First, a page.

I want to tell you about a walk I recently had…
This winter/fall has been very mild in the Appalachian Mountains of Asheville, NC. To be honest, I have missed the snow, but the moderate temperatures have allowed me to play outside much more frequently. One day in early December my husband, Andy, and I went for a walk around Lake Powhatan, starting at Hard Times Trail (it sounds a bit ominous). It is a clam, pretty, forested area with many paths of varying difficulty. By chance, we came across a path that led into the NC Arboretum. Normally, it costs several dollars to drive into and park at the Arboretum; so, this was a lucky find for us. We continued our adventure down several paths on the Arboretum’s property, one of which had plaques that told me about how different plants and animals co-exist. Some relationships were parasitic, some commensalistic, and some mutualistic. I had always grown up hearing about parasitic and symbiotic relationships, but these plaques gave a me a new outlook on life in the forests of Western NC. Commensalism is where one subject gains from the relationship and the other subject neither benefits nor is harmed. Mutualsim is where both subjects gain something out of the relationship. Parasitism is where one party gains and in the process hurts the other party. My walk through the woods on that beautiful December day was very educational and thought provoking.
My partnership with the mentors of Student’s Discover has become life changing. My eyes have been opened as a teacher and as a woman. I had the pleasure to work with several female scientists, and I wouldn’t have changed my experience for the world. My first mentor was the beautiful Dr. Julia Stevens; however, she found a new position and moved on (like all post-docs must do). My new mentor is the charming Dr. Christine Brown. While we are still getting to know each other, I am so relieved to be working with such a determined and helpful professional. All of the other people in our Microbiology Lab were all WOMEN! I loved every minute working with these brilliant women.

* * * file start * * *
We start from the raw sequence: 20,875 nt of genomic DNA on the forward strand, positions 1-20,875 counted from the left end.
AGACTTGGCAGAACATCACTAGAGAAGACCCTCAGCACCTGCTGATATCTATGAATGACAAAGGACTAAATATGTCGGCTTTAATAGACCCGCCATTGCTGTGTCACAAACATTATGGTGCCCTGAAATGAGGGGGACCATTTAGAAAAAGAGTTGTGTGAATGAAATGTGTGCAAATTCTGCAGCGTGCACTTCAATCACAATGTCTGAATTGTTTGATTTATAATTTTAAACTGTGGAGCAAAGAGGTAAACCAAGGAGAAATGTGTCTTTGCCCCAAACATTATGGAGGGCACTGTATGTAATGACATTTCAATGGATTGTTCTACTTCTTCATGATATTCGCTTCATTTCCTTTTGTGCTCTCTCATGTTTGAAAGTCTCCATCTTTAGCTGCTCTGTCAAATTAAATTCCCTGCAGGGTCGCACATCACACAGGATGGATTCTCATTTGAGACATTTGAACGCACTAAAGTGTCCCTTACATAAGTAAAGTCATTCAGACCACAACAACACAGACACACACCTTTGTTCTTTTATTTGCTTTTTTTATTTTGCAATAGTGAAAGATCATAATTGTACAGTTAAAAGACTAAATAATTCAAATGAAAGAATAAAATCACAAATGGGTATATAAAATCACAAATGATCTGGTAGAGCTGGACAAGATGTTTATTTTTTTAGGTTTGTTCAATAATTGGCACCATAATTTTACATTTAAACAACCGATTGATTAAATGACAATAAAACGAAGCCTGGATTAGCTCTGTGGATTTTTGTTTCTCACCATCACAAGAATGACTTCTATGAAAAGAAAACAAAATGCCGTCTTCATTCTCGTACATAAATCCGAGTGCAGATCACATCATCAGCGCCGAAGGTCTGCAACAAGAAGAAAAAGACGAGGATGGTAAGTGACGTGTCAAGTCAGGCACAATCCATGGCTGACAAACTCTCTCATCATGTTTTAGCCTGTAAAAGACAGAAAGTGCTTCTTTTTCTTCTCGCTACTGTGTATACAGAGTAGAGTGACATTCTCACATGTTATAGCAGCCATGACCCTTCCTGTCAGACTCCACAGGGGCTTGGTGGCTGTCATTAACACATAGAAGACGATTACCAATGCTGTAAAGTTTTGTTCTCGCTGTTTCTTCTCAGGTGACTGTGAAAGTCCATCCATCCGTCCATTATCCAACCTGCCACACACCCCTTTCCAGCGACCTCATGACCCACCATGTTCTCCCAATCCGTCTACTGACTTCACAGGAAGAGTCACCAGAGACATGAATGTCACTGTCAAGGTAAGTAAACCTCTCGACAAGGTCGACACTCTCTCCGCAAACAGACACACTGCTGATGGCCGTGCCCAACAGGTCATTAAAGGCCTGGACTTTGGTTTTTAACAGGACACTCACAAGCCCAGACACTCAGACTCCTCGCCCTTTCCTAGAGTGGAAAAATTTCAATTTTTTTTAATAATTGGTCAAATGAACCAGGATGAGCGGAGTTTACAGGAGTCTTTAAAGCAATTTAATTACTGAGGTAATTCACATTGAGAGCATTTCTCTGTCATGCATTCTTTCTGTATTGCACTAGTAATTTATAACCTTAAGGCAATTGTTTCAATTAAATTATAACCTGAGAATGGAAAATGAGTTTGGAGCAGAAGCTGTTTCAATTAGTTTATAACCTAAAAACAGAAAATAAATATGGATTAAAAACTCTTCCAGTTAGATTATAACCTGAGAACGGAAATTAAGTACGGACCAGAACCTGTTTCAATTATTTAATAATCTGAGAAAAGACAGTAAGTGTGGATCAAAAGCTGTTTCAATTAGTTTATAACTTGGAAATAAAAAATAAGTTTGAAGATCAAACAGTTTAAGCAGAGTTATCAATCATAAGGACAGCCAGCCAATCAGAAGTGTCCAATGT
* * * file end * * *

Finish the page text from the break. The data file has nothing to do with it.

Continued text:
What I saw in that lab is that women can be kind, gentle, loving, passionate, intelligent, genuine, excited, encouraging, and anything else they naturally are, and they still can thrive in the science community. Women do not have to act or look like a men to thrive in their chosen science fields (that are often dominated by men). These women have ignited a passion in me to keep learning and go back to school to further educate myself in science and realize any dreams I might have.
I do hope that the employees at the museum are able to keep in contact with us educators, and I hope very much to keep in contact with both of my post-docs to see what else we can learn from each other. Because I hope our relationship has been more mutualistic rather than parasitic. 🙂